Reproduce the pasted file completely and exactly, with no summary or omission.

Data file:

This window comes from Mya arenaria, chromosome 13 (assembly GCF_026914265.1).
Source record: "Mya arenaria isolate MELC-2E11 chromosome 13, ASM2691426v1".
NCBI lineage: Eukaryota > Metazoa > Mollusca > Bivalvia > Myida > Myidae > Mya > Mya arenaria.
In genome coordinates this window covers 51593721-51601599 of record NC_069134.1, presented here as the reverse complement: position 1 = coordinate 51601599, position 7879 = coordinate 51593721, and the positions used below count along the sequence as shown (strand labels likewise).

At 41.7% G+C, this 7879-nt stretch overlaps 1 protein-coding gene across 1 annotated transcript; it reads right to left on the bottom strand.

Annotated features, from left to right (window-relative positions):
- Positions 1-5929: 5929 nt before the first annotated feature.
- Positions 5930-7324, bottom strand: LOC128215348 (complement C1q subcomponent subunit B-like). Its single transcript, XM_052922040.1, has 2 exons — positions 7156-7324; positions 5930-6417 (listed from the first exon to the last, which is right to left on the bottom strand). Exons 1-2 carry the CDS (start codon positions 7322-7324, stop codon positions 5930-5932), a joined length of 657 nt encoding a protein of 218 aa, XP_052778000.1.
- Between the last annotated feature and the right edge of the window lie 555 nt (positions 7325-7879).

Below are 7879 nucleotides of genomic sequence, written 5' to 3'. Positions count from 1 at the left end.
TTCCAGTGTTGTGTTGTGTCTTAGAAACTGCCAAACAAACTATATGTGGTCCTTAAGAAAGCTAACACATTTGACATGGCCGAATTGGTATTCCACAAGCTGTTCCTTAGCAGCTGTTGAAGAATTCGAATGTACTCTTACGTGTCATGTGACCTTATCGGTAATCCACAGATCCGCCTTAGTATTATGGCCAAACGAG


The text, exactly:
This window comes from Mya arenaria, chromosome 13 (assembly GCF_026914265.1).
Source record: "Mya arenaria isolate MELC-2E11 chromosome 13, ASM2691426v1".
NCBI lineage: Eukaryota > Metazoa > Mollusca > Bivalvia > Myida > Myidae > Mya > Mya arenaria.
In genome coordinates this window covers 51593721-51601599 of record NC_069134.1, presented here as the reverse complement: position 1 = coordinate 51601599, position 7879 = coordinate 51593721, and the positions used below count along the sequence as shown (strand labels likewise).

At 41.7% G+C, this 7879-nt stretch overlaps 1 protein-coding gene across 1 annotated transcript; it reads right to left on the bottom strand.

Annotated features, from left to right (window-relative positions):
- Positions 1-5929: 5929 nt before the first annotated feature.
- Positions 5930-7324, bottom strand: LOC128215348 (complement C1q subcomponent subunit B-like). Its single transcript, XM_052922040.1, has 2 exons — positions 7156-7324; positions 5930-6417 (listed from the first exon to the last, which is right to left on the bottom strand). Exons 1-2 carry the CDS (start codon positions 7322-7324, stop codon positions 5930-5932), a joined length of 657 nt encoding a protein of 218 aa, XP_052778000.1.
- Between the last annotated feature and the right edge of the window lie 555 nt (positions 7325-7879).

Below are 7879 nucleotides of genomic sequence, written 5' to 3'. Positions count from 1 at the left end.
TTCCAGTGTTGTGTTGTGTCTTAGAAACTGCCAAACAAACTATATGTGGTCCTTAAGAAAGCTAACACATTTGACATGGCCGAATTGGTATTCCACAAGCTGTTCCTTAGCAGCTGTTGAAGAATTCGAATGTACTCTTACGTGTCATGTGACCTTATCGGTAATCCACAGATCCGCCTTAGTATTATGGCCAAACGAG